The Arctic Man, an iconic Alaska sports event, hit the finish line for what could be the final time Friday in the Hoodoo Mountains near Paxson.
In what may have marked the final appearance of skiers and snowboarders at the 33-year-old high-speed race, two teams shattered the course record.
Skier Marco Sullivan and snowmachiner Tyler Aklestad captured their seventh Arctic Man championship by shattering the record they set in 2013.
Their victory came in the centerpiece event of the days-long celebration of spring and snow at Summit Lake, where thousands of snowmachiners and campers gather every year.
Sullivan and Aklestad finished the roughly 5-mile course in 3 minutes, 49.83 seconds for a narrow victory over skier Scott Montalbo and snowmachiner Tyson Johnson, who clocked 3:50.19. Both teams eclipsed the old record of 3:52.72.
It was an electrifying end to one of North America's most extreme sports.
Next year's event will feature only snowmachiners, according to race director Howie Thies. Blame the change on a dwindling pool of skiers and snowboarders — only 26 teams entered this year. Peak years have drawn more than twice that many teams.
Whether skiers and snowboarders ever return is up in the air, Thies said in a post at arcticman.com.
"Officially, Arctic Man featuring skiers and snowboarders will not happen in 2019!" he said. "This portion of the event will be put on hold for review while we look at how to change the race with the times. After this year's race we will step back and decide its future in the years to come."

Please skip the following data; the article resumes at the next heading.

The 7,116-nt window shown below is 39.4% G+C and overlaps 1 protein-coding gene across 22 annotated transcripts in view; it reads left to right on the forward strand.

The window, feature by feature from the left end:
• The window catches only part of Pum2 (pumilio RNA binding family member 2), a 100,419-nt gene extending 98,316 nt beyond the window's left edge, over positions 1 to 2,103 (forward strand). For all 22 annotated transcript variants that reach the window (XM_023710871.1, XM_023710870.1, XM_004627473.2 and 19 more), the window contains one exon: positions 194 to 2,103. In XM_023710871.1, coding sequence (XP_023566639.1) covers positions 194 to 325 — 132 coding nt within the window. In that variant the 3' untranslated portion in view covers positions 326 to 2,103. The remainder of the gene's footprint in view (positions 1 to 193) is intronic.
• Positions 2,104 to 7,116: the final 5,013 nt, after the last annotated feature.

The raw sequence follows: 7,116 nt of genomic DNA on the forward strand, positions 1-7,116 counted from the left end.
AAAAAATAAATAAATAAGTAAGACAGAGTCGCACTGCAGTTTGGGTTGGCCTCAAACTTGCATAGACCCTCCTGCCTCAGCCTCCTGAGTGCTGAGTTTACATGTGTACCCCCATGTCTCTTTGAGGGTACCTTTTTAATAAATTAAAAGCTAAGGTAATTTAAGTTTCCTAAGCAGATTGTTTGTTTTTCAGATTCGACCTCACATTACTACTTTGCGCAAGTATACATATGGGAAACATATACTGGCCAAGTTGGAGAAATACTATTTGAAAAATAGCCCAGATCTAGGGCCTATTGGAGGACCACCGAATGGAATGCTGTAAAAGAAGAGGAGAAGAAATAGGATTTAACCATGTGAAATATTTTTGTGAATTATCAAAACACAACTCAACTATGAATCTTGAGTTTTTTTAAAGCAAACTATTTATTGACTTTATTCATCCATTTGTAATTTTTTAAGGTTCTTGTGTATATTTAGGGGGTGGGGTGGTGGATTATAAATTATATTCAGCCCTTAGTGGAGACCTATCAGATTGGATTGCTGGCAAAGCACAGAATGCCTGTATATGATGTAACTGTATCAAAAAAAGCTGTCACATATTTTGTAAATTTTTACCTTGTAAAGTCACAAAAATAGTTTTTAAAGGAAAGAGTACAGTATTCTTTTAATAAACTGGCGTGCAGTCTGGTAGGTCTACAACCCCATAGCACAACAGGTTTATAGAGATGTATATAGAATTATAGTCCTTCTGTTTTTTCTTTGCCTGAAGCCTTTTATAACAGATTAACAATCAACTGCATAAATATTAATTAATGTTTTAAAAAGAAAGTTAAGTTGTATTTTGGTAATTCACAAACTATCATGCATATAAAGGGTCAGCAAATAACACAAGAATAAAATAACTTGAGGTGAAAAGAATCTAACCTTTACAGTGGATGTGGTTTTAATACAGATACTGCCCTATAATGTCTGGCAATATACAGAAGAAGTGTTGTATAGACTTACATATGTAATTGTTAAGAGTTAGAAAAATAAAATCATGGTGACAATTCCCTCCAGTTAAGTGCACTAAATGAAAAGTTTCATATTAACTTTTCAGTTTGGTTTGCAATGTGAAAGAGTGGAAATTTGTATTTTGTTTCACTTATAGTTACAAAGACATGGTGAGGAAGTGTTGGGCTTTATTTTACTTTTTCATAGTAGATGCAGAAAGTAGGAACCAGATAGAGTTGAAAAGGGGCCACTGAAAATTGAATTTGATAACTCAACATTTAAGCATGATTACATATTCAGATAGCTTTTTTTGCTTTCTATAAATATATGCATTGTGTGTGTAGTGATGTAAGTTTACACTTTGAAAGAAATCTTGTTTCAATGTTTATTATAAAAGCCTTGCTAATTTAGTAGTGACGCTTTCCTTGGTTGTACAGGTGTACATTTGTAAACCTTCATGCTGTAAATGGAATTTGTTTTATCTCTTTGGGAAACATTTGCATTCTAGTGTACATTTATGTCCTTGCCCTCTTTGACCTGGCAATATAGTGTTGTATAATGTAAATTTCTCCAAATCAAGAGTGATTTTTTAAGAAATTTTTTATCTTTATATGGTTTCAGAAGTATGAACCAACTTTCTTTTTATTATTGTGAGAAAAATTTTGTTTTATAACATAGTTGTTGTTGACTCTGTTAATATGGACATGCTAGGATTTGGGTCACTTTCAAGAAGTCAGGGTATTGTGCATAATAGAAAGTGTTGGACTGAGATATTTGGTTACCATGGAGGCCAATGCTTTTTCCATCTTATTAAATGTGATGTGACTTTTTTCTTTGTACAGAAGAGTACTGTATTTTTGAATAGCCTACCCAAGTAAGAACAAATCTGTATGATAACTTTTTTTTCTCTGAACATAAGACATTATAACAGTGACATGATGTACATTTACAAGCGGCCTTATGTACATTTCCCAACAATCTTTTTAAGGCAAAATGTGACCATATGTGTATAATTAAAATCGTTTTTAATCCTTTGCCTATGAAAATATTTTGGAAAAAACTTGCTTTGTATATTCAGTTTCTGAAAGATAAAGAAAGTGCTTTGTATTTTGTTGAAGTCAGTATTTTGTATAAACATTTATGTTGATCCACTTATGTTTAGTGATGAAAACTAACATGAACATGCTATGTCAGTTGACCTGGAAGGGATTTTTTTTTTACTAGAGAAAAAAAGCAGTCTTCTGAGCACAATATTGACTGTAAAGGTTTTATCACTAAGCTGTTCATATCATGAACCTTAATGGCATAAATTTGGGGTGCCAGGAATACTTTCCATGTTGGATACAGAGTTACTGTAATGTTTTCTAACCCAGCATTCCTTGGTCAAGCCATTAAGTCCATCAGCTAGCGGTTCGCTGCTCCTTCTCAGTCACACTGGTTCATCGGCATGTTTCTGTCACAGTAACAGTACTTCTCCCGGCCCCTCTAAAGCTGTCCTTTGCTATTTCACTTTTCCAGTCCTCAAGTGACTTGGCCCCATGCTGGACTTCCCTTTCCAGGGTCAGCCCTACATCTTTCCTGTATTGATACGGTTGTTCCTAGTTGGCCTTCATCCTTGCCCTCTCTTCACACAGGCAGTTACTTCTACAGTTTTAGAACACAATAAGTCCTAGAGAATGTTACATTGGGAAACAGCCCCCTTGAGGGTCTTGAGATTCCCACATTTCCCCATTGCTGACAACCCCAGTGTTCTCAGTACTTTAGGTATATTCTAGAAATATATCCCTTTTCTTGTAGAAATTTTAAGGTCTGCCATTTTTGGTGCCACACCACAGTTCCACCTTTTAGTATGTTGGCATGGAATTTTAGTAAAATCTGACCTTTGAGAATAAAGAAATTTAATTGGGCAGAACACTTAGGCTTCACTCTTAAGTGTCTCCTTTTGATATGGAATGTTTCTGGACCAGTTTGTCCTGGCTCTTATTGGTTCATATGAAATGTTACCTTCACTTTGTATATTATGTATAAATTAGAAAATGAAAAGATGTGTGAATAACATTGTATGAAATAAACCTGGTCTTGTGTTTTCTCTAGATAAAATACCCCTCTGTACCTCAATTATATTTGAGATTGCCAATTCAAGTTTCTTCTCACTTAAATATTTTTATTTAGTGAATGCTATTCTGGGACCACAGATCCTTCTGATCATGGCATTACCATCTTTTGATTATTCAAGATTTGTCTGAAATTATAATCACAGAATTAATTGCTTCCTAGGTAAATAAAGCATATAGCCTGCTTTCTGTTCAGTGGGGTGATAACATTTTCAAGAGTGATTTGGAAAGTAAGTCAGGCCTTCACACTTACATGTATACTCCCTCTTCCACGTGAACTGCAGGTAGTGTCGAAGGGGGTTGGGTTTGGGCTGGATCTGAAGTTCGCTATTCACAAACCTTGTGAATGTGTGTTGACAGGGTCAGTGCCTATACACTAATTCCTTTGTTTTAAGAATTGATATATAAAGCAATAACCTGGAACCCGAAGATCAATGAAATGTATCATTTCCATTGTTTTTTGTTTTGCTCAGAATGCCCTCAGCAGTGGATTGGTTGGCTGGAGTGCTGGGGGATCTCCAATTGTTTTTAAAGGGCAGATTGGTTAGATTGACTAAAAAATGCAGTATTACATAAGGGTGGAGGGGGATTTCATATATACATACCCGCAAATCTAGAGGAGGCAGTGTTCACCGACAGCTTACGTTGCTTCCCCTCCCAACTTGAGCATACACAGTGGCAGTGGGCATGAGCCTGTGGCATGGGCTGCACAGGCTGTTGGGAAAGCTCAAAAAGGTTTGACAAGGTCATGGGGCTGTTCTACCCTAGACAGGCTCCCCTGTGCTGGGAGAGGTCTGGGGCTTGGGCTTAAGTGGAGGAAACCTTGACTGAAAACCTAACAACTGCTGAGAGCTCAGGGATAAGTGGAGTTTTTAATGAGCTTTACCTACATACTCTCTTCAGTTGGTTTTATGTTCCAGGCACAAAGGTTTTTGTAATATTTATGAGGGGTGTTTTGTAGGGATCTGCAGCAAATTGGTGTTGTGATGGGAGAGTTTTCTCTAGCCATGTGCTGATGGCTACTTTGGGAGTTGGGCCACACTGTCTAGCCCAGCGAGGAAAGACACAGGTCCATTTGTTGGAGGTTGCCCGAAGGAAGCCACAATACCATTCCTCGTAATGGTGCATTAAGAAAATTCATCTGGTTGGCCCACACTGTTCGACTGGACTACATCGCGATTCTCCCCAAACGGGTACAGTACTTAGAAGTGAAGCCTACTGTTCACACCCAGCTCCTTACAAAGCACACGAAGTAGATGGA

The race begins with a skier zooming 1,700 feet down a two-mile slope to the bottom of a canyon, where he hooks up with his partner by grabbing a tow rope behind a snowmachine that is already on the move. The team makes a swift, two-mile uphill ride to the summit of a second mountain, where the skier lets go of the rope and descends 1,200 feet to the finish line.
No one has had more success at Arctic Man than Sullivan and Aklestad. Sullivan, of California, is a four-time Olympic downhill and super-G skier with four World Cup podium finishes in a career that ended in 2016. Aklestad, of Palmer, is a top Iron Dog racer who won the 2016 Iron Dog with Johnson.
The second-place finish was the third straight for Montalbo and Johnson. The Alaskans recorded the second-fastest run in race history, but victory eluded them by .36 of a second.
"We've been right there toying with the record for five years now," Montalbo told the Fairbanks Daily News-Miner. "It seems like we're always just right there."
Aklestad was a double winner Friday. He teamed up with Nate Holland, a three-time Olympic snowboarder and seven-time X Games gold medalist, to win the snowboard division in 4:25.48.
Second place went to Johnson and Pat Holland, Nate's brother, who finished in 4:30.37.
This year's only women's team — skier Anna Berecz and snowmachiner Ashley Nicolai — posted a time of 4:23.19, which ranked 10th among all 15 skier-snowmachine teams.
Men's ski division (skier is listed first) — 1) Marco Sullivan-Tyler Aklestad 3:49.83; 2) Scott Montalbo-Tyson Johnson 3:50.19; 3) Errol Kerr-Eric Quam 3:58.75; 4) Radek Cermak-Vince Monzulla 4:00.28; 5) Wiley Maple-Rob Mason 4:04.83; 6) Petr Kakes-Larry Levine 4:09.33; 7) James Scott-MoAnna Bradshaw 4:13.29l 8) Willie O'Malley-Trent Larson 4:18.05; 9) Mark Haynes-Kevin Kornack 4:20.47; 10) Zach Finkel-Ivar Carlson 4:55.17; 11) Eric Heil-Len Story 5:36.6.
Women's ski division — 1) Anna Berecz-Ashley Nicolai 4:23.19.
Men's snowboard division — 1) Nate Holland-Tyler Aklestad 4:25.48; 2) Pat Holland-Tyson Johnson 4:30.37; 3) Robert Minghini-Ryan Sottosanti 4:36.41; 4) Cole Johnson-Rob Mason 4:37.74; 5) Will Durdick-Sam Durdick 4:41.22; 6) Matt Yenni-Matt Ice 6:01.82.
Men's semipro ski division — 1) Brad Krupa-Chris Carroll 4:26.41; 2) Jeff Levine-Jackson Kinnen 4:38.53; 3) Nick Possenti-Chuck Hegdal 4:44.14.
Men's semipro snowboard division — 1) Sam Balyeat-Jackson Kinnen 5:14.71; 2) Taran Firor-Scott Frantz 5:40.72.